I don't see massive harm coming to Americans from CAFTA, but I feel sorry for the Central Americans about to have their world changed by massive inflows of capital that local businesses cannot compete with. And if local economies crash for any reason, foreign capital will be quickly withdrawn leaving ruined economies with Central Americans to pick up the pieces.

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I guess my viewpoint is more in the middle. I see there being positive and negative influences. But I am glad to see people willing to share their viewpoints on a matter like this.

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That's because they had nothing to fight with. Free trade is a good policy that creates wealth. Trade protectionism helps produce economic stagnation. The hard data on this is quite clear.

None of the anti-Nafta doomsday predictions ever happened. The anti-CAFTA people were basically left to argue that NAFTA hadn't been quite as sucessful as first projected. Now, that's a pretty weak case.

Also, there are no true economic blocks in SA, but Chile has bilateral free-trade agreements with pretty much anyone who wants them (hence their stronger relative economic growth). But bilateral agreements aren't as effective as large free-trade zones like the EU (agricultural subsidies aside), so hopefully we will see one giant Western Hemisphere free-trade zone in our lifetimes.

<{POST_SNAPBACK}>

I agree that free trade is the only way. Just remember that many of today's economic powers started with extreme protectionist policies. (USA, for example)

I know things change, but just wanted to comment on that. :ph34r:

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Zed - while your theories sound very compelling on the surface, real world experience just doesn't back it up, in my opinion. For one, the 1998 Asian financial crisis did not have a causal relationship to free trade policy. Japan, a relatively protectionist nation, felt the crisis as much as free traders like Singapore - if not more. You do raise a very important issue about young economies "crashing" under the pressure of new trade opportunities. But my counter-argument is this: give a pattern of examples, because I don't think they exist. In fact, when I think about recent "third world" economic crashes I think about countries like Argentina, Brazil, Zimbabwe ... all massively protectionist. (Nevermind the truly authoritarian countries like Cuba, Myanmar, and N Korea - all protectionist with weak economies and slow development or outright economic regression). Now think about the young economies that have shown the most progress over the past decade: Singapore, S Korea, Chile, Thailand, Ireland, Central Europe. They were all much less protectionist - low tariffs, fewer local industry subsidies (though there's always room for improvement)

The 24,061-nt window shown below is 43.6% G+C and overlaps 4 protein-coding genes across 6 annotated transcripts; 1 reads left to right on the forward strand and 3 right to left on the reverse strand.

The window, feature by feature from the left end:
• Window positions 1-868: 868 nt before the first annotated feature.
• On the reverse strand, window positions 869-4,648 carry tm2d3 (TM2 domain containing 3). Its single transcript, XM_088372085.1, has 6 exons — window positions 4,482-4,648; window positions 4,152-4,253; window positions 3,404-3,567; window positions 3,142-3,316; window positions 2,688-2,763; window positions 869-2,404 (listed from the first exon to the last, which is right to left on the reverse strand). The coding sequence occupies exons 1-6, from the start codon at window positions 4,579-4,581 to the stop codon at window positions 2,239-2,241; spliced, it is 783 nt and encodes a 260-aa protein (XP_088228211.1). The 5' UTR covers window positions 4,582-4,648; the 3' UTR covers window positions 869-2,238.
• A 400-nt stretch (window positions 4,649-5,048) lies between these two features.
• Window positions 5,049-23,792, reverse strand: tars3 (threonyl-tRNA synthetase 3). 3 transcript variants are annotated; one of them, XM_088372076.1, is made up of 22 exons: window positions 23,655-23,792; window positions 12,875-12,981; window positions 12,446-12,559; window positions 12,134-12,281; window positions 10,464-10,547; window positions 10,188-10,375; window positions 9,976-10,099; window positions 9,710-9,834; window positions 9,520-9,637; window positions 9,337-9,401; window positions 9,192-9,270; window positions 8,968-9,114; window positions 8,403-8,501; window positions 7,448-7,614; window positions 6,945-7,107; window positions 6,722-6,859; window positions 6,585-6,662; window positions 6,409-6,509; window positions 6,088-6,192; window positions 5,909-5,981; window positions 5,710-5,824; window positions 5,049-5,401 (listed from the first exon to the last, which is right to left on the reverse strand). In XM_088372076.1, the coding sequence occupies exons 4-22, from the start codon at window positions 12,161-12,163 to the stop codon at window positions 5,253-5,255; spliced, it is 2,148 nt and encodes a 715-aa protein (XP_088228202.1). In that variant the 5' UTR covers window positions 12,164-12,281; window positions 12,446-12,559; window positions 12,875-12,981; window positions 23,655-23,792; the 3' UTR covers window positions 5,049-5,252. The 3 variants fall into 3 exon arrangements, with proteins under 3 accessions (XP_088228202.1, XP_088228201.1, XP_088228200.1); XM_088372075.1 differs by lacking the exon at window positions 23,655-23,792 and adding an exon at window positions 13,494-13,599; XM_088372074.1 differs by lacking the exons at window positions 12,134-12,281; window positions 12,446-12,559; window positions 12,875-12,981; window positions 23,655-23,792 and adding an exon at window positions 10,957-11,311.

I also suggest a contradiction in your basic argument ... that somehow Nafta hasn't helped the US, yet only a few paragraphs later you argue that CAFTA will exploit Central America to the benefit of US interests. Well, which is it? Are we exploiters or the exploited? Who's right, Ross Perot or Howard Zinn? Also, even most critics admit that Mexico has greatly benefited from NAFTA, and use that to argue against NAFTA. So I definitely don't agree with your argument that NAFTA has harmed Mexico.

Also, I take great exception at your mention of the disappearing "family farmer" as evidence of economic turmoil. I'm not joking, it actually makes me angry. THE LESS FAMILY FARMERS WE HAVE THE BETTER!!! I could not possibly be more serious about that point. All four of my grandparents were born family farmers. They were dirt poor and has a terrible quality of life - but their families were fortunately outcompeted by the much more efficient corporate farms. All four of my grandparents became something else ... richer, happier, with more fulfilling professions and lifestyles. Small scale farming is a recipe for poverty. The wealth of a country tends to be greater, the smaller the percentage of its population is engaged in farming. It's one of the most basic truisms of economic development.

But anyway, i'm really getting off topic. Zed and I could probably have a truly fascinating debate on this subject - but it sounds like our basic assumptions about economics and comparative politics are so massivly different, that we'd spend hours (and pages) just trying to agree on our premises. So I should stop now. :)

Ruso - It's very true - wealthy countries like the US and Japan used to be very protectionist (and still are in many respects). But did it help us develop into economic superpowers, or did it actually slow down our inevitable progress? There have been some great articles in The Economist talking about how harmful Japan's massive subsidies of local industry have become (and perhaps always were).

I really love this subject (if you all couldn't tell). But, I really can't post here again or I'll be wasting hours of my life typing responses. :)